This allows her to also explore interesting discussions of hero vs killer, of both sometimes being part of the same and whether they can ever be reconciled (Aeneas’s character in particular is given so much complexity and depth than he has ever had, either in the Iliad or the Aeneid), of war and piety, of choice. What I appreciated was that there is no judgment. Le Guin understands, better than most, that for many situations, there is no right answer or right course of action; that suffering and sorrow are inevitable and we must choose so as to minimise them, while knowing we can’t eliminate them.
I will warn you now that this is a slow-burner. There is little that isn’t known or foreshadowed, and the “plot” is pretty thin. But, there is much to love, and Lavinia, our narrator is one of them.
I love that through her, we learn the day-to-day life of the daughter of a king back then. How involved they had to be in rituals, in the running of the household. But it never feels suffocating for us or for Lavinia, who, though she is strong, kind, and intelligent, is very much a woman of her time and her people, and isn’t an anachronistic modern-day woman dropped into an ancient world.
Lavinia is deeply devoted to her responsibilities but, for me, this never made me weak. The fact that she knew her destiny and was yet not cowed down by it; despite knowing that the trajectory of her life was already etched out, at least until Aeneas’s untimely death, she remains who she is, a pragmatic but gentle princess who uses the power that she has for good. Whatever is in her control, she does conscientiously. And where any other person might have gone slowly insane with the weight of that knowledge, she accepted it and carried on. There is sorrow there, but also a quiet celebration of life’s small moments.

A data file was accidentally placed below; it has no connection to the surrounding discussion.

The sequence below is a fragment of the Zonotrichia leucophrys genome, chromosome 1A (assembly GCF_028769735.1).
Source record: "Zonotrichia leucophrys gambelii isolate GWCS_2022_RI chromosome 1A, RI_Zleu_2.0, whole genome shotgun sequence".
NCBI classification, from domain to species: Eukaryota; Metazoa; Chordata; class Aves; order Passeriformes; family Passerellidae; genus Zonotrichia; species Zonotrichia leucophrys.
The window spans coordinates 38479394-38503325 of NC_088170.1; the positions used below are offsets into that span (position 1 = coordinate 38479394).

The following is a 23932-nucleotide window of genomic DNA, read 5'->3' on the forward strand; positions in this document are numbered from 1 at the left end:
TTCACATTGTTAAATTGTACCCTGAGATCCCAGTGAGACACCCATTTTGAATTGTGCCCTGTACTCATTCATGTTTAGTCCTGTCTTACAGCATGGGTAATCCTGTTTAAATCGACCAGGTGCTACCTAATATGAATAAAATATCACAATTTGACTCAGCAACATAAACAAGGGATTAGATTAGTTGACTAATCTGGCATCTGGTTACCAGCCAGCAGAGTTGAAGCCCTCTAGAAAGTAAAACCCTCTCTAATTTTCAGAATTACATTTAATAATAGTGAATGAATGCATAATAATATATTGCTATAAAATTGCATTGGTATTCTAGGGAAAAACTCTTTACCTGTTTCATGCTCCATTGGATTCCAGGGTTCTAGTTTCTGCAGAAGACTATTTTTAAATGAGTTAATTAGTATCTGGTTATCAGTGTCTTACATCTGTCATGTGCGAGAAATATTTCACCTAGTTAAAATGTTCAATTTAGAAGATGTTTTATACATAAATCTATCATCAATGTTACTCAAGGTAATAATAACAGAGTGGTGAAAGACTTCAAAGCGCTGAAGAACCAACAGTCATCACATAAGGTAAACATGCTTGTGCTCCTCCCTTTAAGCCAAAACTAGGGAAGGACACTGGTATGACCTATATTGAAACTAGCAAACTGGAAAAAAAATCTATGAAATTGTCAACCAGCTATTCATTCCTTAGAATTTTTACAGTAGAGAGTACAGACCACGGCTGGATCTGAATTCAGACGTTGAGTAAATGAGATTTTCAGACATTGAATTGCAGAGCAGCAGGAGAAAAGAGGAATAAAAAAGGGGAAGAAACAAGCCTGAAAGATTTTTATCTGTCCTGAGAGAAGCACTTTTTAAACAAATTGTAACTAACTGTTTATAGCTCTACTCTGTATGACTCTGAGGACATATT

When I started to read it, I felt like it would be the kind of read that would emotionally overwhelm me. I was wrong. But it wasn’t to its detriment. There is a certain emotional distance in the narration and maybe that is a deliberate choice given Lavinia’s situation (I don’t say any more and spoil anything). There were two or three places where I welled up, but mostly the feeling here was subtle and I didn’t mind. These aren’t characters I will forget in a hurry and an owl is always going to make me think of Lavinia. I feel like I have left a part of me back in Bronze Age Italy.
When I picked this up, I didn’t know that it was Ursula Le Guin’s last-ever novel. How fitting then that it talks about the role of the creator, about memory, and stories and songs lingering on long after the seasons have changed and its people have gone. This is not a story about epic deeds and memorable battles. This is an understated, elegant narrative about a woman very much a hero in her own right, about a long life lived, about the passage of time, and the lasting power of narrative. I have now read her first and her last, both of which I loved, yet in very different ways for they are vastly different books. I’m very excited for what I will find in between.